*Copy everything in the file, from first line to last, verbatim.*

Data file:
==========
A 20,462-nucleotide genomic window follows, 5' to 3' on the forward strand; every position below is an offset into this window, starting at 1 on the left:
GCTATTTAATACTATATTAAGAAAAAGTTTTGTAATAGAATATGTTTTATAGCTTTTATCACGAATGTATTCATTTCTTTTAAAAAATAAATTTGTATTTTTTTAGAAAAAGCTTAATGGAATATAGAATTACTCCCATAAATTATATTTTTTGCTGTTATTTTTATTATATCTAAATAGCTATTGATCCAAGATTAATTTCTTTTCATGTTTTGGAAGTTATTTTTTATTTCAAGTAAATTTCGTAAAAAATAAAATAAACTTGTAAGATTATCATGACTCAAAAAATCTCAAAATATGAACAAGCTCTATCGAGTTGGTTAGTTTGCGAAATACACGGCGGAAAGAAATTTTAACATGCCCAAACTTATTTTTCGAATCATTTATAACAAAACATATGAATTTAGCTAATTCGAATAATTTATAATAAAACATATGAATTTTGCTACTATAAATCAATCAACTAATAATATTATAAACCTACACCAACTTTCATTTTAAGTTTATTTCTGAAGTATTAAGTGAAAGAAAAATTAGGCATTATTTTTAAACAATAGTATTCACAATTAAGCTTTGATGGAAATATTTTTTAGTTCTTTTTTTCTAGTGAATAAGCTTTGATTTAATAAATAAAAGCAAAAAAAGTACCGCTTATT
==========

A 20,462-nucleotide genomic window follows, 5' to 3' on the forward strand; every position below is an offset into this window, starting at 1 on the left:
GCTATTTAATACTATATTAAGAAAAAGTTTTGTAATAGAATATGTTTTATAGCTTTTATCACGAATGTATTCATTTCTTTTAAAAAATAAATTTGTATTTTTTTAGAAAAAGCTTAATGGAATATAGAATTACTCCCATAAATTATATTTTTTGCTGTTATTTTTATTATATCTAAATAGCTATTGATCCAAGATTAATTTCTTTTCATGTTTTGGAAGTTATTTTTTATTTCAAGTAAATTTCGTAAAAAATAAAATAAACTTGTAAGATTATCATGACTCAAAAAATCTCAAAATATGAACAAGCTCTATCGAGTTGGTTAGTTTGCGAAATACACGGCGGAAAGAAATTTTAACATGCCCAAACTTATTTTTCGAATCATTTATAACAAAACATATGAATTTAGCTAATTCGAATAATTTATAATAAAACATATGAATTTTGCTACTATAAATCAATCAACTAATAATATTATAAACCTACACCAACTTTCATTTTAAGTTTATTTCTGAAGTATTAAGTGAAAGAAAAATTAGGCATTATTTTTAAACAATAGTATTCACAATTAAGCTTTGATGGAAATATTTTTTAGTTCTTTTTTTCTAGTGAATAAGCTTTGATTTAATAAATAAAAGCAAAAAAAGTACCGCTTATT